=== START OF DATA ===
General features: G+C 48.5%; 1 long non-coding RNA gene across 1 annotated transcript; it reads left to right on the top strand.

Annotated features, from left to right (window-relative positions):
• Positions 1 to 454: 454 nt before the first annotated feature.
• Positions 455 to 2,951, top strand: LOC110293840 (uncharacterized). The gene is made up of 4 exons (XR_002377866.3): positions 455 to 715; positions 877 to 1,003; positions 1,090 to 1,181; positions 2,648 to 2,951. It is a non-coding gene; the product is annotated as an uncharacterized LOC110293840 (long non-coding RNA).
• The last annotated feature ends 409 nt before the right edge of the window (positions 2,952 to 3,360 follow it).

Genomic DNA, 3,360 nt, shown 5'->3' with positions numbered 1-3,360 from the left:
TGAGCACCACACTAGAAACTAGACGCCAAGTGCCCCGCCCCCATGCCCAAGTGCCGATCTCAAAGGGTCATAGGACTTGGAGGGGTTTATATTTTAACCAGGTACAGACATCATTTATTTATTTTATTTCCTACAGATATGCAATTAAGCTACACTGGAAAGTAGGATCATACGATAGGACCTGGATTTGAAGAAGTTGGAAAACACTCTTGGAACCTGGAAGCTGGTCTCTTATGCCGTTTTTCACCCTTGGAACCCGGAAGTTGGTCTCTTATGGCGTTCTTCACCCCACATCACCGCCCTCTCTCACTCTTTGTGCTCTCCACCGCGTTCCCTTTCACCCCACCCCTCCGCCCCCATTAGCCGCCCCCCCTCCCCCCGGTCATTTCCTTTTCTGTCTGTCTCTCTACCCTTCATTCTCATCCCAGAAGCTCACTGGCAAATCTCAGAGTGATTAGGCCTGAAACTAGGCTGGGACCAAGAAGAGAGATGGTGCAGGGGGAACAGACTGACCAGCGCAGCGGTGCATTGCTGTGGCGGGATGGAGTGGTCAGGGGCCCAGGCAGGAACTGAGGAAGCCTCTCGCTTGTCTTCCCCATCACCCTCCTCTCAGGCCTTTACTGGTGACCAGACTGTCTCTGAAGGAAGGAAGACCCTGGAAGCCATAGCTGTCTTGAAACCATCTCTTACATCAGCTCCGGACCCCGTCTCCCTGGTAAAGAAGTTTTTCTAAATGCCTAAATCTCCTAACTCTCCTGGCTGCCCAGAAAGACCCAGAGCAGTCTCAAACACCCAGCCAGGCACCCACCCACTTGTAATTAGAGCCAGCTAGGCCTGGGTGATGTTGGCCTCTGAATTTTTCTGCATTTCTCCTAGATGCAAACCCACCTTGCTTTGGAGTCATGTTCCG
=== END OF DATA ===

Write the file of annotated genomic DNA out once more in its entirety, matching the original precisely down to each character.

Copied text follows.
General features: G+C 48.5%; 1 long non-coding RNA gene across 1 annotated transcript; it reads left to right on the top strand.

Annotated features, from left to right (window-relative positions):
• Positions 1 to 454: 454 nt before the first annotated feature.
• Positions 455 to 2,951, top strand: LOC110293840 (uncharacterized). The gene is made up of 4 exons (XR_002377866.3): positions 455 to 715; positions 877 to 1,003; positions 1,090 to 1,181; positions 2,648 to 2,951. It is a non-coding gene; the product is annotated as an uncharacterized LOC110293840 (long non-coding RNA).
• The last annotated feature ends 409 nt before the right edge of the window (positions 2,952 to 3,360 follow it).

Genomic DNA, 3,360 nt, shown 5'->3' with positions numbered 1-3,360 from the left:
TGAGCACCACACTAGAAACTAGACGCCAAGTGCCCCGCCCCCATGCCCAAGTGCCGATCTCAAAGGGTCATAGGACTTGGAGGGGTTTATATTTTAACCAGGTACAGACATCATTTATTTATTTTATTTCCTACAGATATGCAATTAAGCTACACTGGAAAGTAGGATCATACGATAGGACCTGGATTTGAAGAAGTTGGAAAACACTCTTGGAACCTGGAAGCTGGTCTCTTATGCCGTTTTTCACCCTTGGAACCCGGAAGTTGGTCTCTTATGGCGTTCTTCACCCCACATCACCGCCCTCTCTCACTCTTTGTGCTCTCCACCGCGTTCCCTTTCACCCCACCCCTCCGCCCCCATTAGCCGCCCCCCCTCCCCCCGGTCATTTCCTTTTCTGTCTGTCTCTCTACCCTTCATTCTCATCCCAGAAGCTCACTGGCAAATCTCAGAGTGATTAGGCCTGAAACTAGGCTGGGACCAAGAAGAGAGATGGTGCAGGGGGAACAGACTGACCAGCGCAGCGGTGCATTGCTGTGGCGGGATGGAGTGGTCAGGGGCCCAGGCAGGAACTGAGGAAGCCTCTCGCTTGTCTTCCCCATCACCCTCCTCTCAGGCCTTTACTGGTGACCAGACTGTCTCTGAAGGAAGGAAGACCCTGGAAGCCATAGCTGTCTTGAAACCATCTCTTACATCAGCTCCGGACCCCGTCTCCCTGGTAAAGAAGTTTTTCTAAATGCCTAAATCTCCTAACTCTCCTGGCTGCCCAGAAAGACCCAGAGCAGTCTCAAACACCCAGCCAGGCACCCACCCACTTGTAATTAGAGCCAGCTAGGCCTGGGTGATGTTGGCCTCTGAATTTTTCTGCATTTCTCCTAGATGCAAACCCACCTTGCTTTGGAGTCATGTTCCG